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My wife and I recently moved to an expensive area of the US for her job, the school district and other reasons. We are currently living with my wife's mother, in her house. After a recent divorce she now owns the entire house but has to pay off a loan she needed to pay out her ex-husband.

We are not sure how long we want to stay in this area. We are both in our late 30s, and we don't need the school district anymore when our children go off to college in ~10 years. We may want to move elsewhere in 10, 20 years or so.

My mother-in-law is already retired and may no longer want to live in this house once we move out, but rather sell it, move somewhere smaller/cheaper/... and use the difference for her retirement.

Considering that

  • we will support my mother-in-law financially to contribute to the loan and upkeep of the house,
  • we would like to build equity (not necessarily in this house, could be another one or another form of investment) in some way as opposed to just paying a normal rent,
  • we do not want to put my mother-in-law or my wife's sister, who would inherit half the house (?) at the time of my mother-in-law's death, at a disadvantage,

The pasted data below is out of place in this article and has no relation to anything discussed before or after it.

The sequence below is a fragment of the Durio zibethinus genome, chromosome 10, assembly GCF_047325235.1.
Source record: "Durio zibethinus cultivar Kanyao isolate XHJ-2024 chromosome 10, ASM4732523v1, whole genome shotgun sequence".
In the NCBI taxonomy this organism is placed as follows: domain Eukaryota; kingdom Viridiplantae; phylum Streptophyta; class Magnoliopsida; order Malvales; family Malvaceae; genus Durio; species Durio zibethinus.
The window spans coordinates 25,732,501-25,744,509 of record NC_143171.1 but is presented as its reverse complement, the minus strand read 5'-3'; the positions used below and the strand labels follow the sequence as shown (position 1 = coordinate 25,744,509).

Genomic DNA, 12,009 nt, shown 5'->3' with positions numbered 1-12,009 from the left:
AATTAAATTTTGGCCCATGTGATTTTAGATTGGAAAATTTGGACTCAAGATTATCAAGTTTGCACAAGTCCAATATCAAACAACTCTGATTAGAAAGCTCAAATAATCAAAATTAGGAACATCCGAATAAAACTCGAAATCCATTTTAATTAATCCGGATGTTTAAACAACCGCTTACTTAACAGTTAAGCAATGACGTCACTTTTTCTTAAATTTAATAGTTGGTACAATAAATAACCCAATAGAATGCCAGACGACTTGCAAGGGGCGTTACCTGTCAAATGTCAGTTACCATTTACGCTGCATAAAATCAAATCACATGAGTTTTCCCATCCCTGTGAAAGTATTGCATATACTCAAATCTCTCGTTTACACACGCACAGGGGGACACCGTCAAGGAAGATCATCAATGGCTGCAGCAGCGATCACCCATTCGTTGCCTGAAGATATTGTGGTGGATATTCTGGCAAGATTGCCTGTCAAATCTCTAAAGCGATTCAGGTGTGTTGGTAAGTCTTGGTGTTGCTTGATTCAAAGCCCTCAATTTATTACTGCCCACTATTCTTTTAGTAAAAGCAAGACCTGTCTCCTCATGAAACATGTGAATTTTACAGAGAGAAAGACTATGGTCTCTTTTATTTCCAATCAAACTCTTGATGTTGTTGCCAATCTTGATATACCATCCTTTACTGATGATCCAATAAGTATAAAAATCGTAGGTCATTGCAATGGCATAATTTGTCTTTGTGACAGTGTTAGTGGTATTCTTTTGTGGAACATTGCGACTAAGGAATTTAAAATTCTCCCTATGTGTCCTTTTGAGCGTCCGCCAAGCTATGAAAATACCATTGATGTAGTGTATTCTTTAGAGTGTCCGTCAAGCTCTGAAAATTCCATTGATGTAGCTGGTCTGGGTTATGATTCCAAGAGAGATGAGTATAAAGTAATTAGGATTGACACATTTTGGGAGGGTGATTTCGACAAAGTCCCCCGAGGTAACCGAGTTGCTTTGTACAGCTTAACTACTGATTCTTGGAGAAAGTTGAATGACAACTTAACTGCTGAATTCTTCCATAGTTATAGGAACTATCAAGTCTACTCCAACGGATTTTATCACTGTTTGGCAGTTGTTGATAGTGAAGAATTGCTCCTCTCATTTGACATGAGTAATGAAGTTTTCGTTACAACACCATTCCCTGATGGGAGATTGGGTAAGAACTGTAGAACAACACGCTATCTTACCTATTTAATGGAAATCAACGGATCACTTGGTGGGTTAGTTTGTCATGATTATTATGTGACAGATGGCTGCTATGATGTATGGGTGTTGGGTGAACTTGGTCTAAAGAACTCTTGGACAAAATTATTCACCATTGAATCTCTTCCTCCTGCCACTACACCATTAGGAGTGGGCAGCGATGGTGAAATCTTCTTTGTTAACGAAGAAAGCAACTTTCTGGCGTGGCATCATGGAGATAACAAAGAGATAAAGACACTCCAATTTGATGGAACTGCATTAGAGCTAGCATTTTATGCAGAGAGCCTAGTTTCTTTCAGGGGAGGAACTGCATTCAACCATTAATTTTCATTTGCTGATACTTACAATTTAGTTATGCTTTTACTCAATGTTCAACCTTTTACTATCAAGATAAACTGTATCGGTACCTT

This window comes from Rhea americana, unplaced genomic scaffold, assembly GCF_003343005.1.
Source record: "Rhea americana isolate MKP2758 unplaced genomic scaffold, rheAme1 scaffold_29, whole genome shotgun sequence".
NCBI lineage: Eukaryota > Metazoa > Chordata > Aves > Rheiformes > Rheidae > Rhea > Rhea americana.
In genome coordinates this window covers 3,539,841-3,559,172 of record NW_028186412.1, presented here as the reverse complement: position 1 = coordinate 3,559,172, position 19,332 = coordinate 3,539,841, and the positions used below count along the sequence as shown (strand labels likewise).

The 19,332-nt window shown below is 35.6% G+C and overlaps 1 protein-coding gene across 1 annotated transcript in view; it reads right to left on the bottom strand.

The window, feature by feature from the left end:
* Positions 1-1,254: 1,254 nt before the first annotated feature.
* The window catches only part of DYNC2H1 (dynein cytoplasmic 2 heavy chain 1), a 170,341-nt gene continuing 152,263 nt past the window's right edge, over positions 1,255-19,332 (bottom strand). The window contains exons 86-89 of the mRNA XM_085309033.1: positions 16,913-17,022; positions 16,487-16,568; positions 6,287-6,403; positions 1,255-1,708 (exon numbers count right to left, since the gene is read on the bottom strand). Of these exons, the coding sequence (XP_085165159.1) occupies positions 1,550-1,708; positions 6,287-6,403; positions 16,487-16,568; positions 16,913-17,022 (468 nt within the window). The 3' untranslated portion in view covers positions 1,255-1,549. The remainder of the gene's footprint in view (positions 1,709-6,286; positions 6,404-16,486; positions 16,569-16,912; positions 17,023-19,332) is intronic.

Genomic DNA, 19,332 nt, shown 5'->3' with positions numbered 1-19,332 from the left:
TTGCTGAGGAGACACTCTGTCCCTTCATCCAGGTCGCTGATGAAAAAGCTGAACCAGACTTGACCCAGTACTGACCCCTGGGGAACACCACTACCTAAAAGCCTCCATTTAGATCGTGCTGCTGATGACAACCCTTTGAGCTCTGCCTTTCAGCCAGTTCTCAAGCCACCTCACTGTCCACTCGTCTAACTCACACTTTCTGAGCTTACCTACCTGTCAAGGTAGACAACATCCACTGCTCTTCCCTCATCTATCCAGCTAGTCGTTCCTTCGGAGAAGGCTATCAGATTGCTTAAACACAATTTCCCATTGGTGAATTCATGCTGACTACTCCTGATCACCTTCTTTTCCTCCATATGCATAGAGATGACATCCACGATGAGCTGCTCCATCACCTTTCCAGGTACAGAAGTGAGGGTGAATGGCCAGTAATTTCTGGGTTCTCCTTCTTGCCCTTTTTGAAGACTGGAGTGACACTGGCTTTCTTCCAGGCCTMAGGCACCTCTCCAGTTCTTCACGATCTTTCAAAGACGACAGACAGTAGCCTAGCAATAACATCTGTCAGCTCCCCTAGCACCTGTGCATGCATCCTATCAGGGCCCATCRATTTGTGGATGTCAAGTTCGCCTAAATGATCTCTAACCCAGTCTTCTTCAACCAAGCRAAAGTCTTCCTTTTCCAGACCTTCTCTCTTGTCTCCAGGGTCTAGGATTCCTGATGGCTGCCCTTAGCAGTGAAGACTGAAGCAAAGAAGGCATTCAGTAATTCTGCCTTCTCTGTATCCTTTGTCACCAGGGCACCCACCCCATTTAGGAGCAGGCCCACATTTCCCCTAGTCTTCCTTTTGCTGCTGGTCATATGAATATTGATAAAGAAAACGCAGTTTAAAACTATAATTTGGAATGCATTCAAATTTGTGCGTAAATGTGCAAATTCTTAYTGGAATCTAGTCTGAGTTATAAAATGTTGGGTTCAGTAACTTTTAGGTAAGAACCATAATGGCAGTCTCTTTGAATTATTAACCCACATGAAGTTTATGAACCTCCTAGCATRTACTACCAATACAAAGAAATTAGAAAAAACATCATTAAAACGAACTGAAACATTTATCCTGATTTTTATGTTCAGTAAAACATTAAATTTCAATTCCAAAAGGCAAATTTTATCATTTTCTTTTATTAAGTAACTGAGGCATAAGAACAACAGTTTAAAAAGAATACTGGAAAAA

what are our options?

This may very much be a have-your-cake-and-eat-it situation, but maybe there are some good ideas out there.

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  • Why would your wife's sister inherit the house? Wouldn't your wife get half, or does she get other stuff in lieu of the house?
    – D Stanley
    Sep 8 '21 at 19:45
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    @D Stanley: At the most basic level, the current owner can leave the house (and anything else she owns) to anyone she pleases: one child could get everything, both could be left out in favor or a new boyfriend, she could leave everything to charity... But all of this isn't really financial. Maybe the interpersonal relations site: how to keep in good with the older folks in order to enjoy an inheritance?
    – jamesqf
    Sep 8 '21 at 21:01
  • @jamesqf Sure I get that the estate can be divided any way the mother wants, I was just wondering why the sister was getting the house if they are living in it and helping to pay the mortgage. (or if that was a misstatement)
    – D Stanley
    Sep 8 '21 at 21:12
  • The sister would inherit half the house (as I stated in the question), yes, if no other provisions are made by my MIL. Sep 9 '21 at 12:41
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    How do your personal circumstances change your investment options, please? X combination of people has Y disposable income, no? Sep 9 '21 at 20:56